South Devon

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Australian Cattleman

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Yes I love them. Have been breeding them now for 16 years. Join them to Brahman to breed South Brahvon and to Angus to breed Australis.We also join them to Hereford and Black Baldy. We also breed purebreds,their temperament and weight gains are second to none. The cows have stacks of rich milk.They tolerate various climates. Checkout http://www.southdevonbeefcattle.com.au and look at our web page Chevalley. You will see a cross with the Brahman and some purebreds.
Colin
 

cypressfarms

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Australian Cattleman":1wgowxll said:
Yes I love them. Have been breeding them now for 16 years. Join them to Brahman to breed South Brahvon and to Angus to breed Australis.We also join them to Hereford and Black Baldy. We also breed purebreds,their temperament and weight gains are second to none. The cows have stacks of rich milk.They tolerate various climates. Checkout http://www.southdevonbeefcattle.com.au and look at our web page Chevalley. You will see a cross with the Brahman and some purebreds.
Colin

Colin, that's some fine looking cattle on the website.
 

BA

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They are a good breed. From your location in NE Texas, the closest breeder is Scott Bollenbach at Kingfisher, OK. His cattle are arguably the best in the breed. You can get info. at http://www.southdevon.com (US Assoc.) Colin was right about the temperment and quality of the breed.
 

DOC HARRIS

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BA":3rcz3lxe said:
They are a good breed. From your location in NE Texas, the closest breeder is Scott Bollenbach at Kingfisher, OK. His cattle are arguably the best in the breed. You can get info. at http://www.southdevon.com (US Assoc.) Colin was right about the temperment and quality of the breed.
I must admit, until today, I had not investigated the specifics of the South Devon Breed any more than to read a smattering of comments regarding them. Today, I downloaded the information supplied by the breed association and carefully read all the data therein. If what is presented by MARC and the Feedlots denoted, The South Devon Breed is a very high quality Beef Breed and in my opinion justifies any breeder's consideration for cross-breeding heterosis being introduced into their herd. One of the most interesting threads was the section on F-1 Crosses and the increase in gain available through hybrid vigor -and the F-2 crosses offering additional growth benefits. Very interesting reading!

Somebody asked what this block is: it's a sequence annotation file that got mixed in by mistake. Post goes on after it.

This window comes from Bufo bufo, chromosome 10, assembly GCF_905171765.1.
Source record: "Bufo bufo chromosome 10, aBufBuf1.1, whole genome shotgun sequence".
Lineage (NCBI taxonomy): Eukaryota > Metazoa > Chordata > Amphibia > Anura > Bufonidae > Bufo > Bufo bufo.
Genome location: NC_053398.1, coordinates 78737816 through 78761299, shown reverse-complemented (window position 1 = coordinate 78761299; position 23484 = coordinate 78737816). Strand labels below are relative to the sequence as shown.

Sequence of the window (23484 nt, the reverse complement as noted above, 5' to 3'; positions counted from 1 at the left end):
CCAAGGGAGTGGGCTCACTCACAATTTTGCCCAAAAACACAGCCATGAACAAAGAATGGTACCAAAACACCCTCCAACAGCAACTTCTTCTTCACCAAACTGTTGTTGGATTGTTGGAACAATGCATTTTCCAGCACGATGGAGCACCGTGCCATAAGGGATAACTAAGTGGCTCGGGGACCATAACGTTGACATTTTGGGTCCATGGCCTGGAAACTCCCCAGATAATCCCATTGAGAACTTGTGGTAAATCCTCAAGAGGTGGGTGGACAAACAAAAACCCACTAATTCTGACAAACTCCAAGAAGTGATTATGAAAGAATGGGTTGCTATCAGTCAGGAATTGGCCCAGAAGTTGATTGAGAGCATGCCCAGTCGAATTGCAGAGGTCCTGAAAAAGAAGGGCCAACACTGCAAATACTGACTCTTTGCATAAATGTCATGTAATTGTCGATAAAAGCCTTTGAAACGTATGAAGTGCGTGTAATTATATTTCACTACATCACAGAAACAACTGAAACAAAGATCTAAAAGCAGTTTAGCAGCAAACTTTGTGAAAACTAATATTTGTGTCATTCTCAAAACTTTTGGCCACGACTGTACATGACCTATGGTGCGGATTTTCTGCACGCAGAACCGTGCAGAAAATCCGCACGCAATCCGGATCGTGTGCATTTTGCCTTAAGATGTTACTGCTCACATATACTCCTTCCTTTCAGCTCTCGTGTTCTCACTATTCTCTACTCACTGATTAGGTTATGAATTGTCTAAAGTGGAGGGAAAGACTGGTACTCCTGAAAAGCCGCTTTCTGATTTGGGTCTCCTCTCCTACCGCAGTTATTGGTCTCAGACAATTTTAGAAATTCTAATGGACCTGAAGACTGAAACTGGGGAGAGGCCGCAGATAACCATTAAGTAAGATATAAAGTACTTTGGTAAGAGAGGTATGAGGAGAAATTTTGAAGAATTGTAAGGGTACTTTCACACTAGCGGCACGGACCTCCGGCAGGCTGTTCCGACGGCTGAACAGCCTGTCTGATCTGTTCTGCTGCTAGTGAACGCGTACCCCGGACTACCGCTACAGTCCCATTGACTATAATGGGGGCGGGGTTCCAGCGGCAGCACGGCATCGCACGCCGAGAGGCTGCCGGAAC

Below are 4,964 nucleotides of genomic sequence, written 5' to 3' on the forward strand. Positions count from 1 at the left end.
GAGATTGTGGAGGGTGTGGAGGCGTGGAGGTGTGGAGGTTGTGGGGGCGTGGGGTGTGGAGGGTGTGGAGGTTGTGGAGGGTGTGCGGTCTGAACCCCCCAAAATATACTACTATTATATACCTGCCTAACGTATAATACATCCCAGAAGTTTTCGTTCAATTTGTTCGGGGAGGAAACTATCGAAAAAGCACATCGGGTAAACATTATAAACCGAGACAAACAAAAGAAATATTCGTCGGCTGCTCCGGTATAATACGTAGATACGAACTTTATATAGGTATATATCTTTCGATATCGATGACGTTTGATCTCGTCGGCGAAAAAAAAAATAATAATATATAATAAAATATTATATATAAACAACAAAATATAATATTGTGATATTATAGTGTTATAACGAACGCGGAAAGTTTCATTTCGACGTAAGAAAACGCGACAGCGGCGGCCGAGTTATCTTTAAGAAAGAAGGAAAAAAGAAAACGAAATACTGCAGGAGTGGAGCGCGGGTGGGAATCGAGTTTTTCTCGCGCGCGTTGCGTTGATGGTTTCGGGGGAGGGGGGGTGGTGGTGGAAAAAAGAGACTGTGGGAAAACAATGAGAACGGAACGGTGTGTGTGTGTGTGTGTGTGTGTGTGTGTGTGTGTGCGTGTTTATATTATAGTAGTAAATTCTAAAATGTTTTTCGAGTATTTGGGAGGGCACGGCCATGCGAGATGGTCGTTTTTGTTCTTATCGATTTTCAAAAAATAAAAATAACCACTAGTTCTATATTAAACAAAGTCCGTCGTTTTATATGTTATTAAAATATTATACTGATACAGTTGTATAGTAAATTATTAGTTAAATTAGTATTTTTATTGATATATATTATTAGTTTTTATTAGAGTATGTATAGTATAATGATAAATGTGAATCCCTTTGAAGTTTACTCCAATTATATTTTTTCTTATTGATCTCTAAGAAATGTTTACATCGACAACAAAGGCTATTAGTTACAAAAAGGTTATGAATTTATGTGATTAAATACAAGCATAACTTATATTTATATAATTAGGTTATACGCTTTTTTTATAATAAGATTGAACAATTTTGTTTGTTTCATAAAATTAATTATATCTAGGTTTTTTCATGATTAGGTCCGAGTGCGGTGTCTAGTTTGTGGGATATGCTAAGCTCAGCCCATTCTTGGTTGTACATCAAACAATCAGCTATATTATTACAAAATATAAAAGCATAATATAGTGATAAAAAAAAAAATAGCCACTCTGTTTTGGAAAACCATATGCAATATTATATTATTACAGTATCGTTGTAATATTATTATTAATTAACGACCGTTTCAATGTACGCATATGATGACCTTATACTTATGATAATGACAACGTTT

DOC HARRIS
 

docgraybull

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My father has raised South Devons since 1980. Initially registered cattle, then commercial, and for the past 8 years or so, various levels of crossing with Angus. They live up to their nickname "Gentle Giants". All of the following are generalities regarding my experience with South Devons. They are moderate to large framed cattle with good bone structure and good feet. His cows have ranged from about 1100 pounds up to 1700 pounds. Can't recall any history of eye problems. They are very docile and are a pleasure to work with in the pens and in the chute. They are good heavy milkers and good mothers. They have crossed very well with the Angus bulls. The steers grow out well and the heifers kept for replacements have performed nicely as mama cows as well. The steers that he kept and fed out over the years have made excellent freezer beef.

With the registered cattle, he did have some calving difficulties: few pulls, few C-sections. But since using Angus bulls on the cows - can't recall any calving problems except for one calf that had to be pulled 4 or 5 years ago, due to breech presentation. Easy pull, calf lived. The registered cattle tended to have more udder breakdown/relaxation than one would expect also. Once again this has virtually been eliminated with the crossbreeding.

Our winters and summers in Northeastern Oklahoma are not particularly severe, but they would hair up well in the winter and slick off nicely in the summer and they are reportedly very adaptable to climate extremes. Overall, a very functional breed with good muscling and growth, good milking ability, etc. and the short list of "bad" traits seemed to be virtually eliminated by a sensible crossbreeding program.
 
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norriscathy

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Thanks for all of yall's input. I talked to Scott today and am working with him on a couple of bulls. He is no fly by nighter! Runs 500 cows and has been breeding strictly South Devons for over 15 years with a 40 years in the cattle business. A good man to talk to. Hopefully this will allow me to keep the pounds with my Gelbvieh and improve tenderness at the same time. A perfect solution? We'll go slow and keep you posted.
Thanks again!
 

ollie'